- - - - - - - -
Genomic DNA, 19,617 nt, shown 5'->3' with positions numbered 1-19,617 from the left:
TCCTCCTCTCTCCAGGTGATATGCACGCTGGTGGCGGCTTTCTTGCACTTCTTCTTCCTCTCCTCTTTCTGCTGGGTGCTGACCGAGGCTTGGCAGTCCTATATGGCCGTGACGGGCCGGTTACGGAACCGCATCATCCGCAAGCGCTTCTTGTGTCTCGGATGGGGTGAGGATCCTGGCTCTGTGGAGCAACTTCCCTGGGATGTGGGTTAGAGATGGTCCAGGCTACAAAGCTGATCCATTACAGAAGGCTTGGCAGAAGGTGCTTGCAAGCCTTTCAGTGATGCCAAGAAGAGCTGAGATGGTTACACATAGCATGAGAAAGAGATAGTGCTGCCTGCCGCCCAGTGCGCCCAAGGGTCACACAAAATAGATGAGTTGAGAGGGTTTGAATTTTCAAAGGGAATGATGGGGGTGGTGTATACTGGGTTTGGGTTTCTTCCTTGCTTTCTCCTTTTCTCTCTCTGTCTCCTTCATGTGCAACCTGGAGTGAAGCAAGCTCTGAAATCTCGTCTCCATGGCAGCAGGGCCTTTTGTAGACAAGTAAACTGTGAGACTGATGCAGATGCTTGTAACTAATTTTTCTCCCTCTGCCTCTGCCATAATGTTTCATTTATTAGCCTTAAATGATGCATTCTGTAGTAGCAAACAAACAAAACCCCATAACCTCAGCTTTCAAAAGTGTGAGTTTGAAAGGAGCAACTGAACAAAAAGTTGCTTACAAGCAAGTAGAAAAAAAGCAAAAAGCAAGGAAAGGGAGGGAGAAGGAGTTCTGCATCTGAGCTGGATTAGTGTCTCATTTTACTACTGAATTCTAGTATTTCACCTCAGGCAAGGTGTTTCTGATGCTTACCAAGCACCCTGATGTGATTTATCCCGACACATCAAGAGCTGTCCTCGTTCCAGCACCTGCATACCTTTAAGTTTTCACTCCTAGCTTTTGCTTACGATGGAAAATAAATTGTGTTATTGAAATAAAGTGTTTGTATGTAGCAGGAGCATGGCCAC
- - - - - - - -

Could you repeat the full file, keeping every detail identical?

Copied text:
Genomic DNA, 19,617 nt, shown 5'->3' with positions numbered 1-19,617 from the left:
TCCTCCTCTCTCCAGGTGATATGCACGCTGGTGGCGGCTTTCTTGCACTTCTTCTTCCTCTCCTCTTTCTGCTGGGTGCTGACCGAGGCTTGGCAGTCCTATATGGCCGTGACGGGCCGGTTACGGAACCGCATCATCCGCAAGCGCTTCTTGTGTCTCGGATGGGGTGAGGATCCTGGCTCTGTGGAGCAACTTCCCTGGGATGTGGGTTAGAGATGGTCCAGGCTACAAAGCTGATCCATTACAGAAGGCTTGGCAGAAGGTGCTTGCAAGCCTTTCAGTGATGCCAAGAAGAGCTGAGATGGTTACACATAGCATGAGAAAGAGATAGTGCTGCCTGCCGCCCAGTGCGCCCAAGGGTCACACAAAATAGATGAGTTGAGAGGGTTTGAATTTTCAAAGGGAATGATGGGGGTGGTGTATACTGGGTTTGGGTTTCTTCCTTGCTTTCTCCTTTTCTCTCTCTGTCTCCTTCATGTGCAACCTGGAGTGAAGCAAGCTCTGAAATCTCGTCTCCATGGCAGCAGGGCCTTTTGTAGACAAGTAAACTGTGAGACTGATGCAGATGCTTGTAACTAATTTTTCTCCCTCTGCCTCTGCCATAATGTTTCATTTATTAGCCTTAAATGATGCATTCTGTAGTAGCAAACAAACAAAACCCCATAACCTCAGCTTTCAAAAGTGTGAGTTTGAAAGGAGCAACTGAACAAAAAGTTGCTTACAAGCAAGTAGAAAAAAAGCAAAAAGCAAGGAAAGGGAGGGAGAAGGAGTTCTGCATCTGAGCTGGATTAGTGTCTCATTTTACTACTGAATTCTAGTATTTCACCTCAGGCAAGGTGTTTCTGATGCTTACCAAGCACCCTGATGTGATTTATCCCGACACATCAAGAGCTGTCCTCGTTCCAGCACCTGCATACCTTTAAGTTTTCACTCCTAGCTTTTGCTTACGATGGAAAATAAATTGTGTTATTGAAATAAAGTGTTTGTATGTAGCAGGAGCATGGCCAC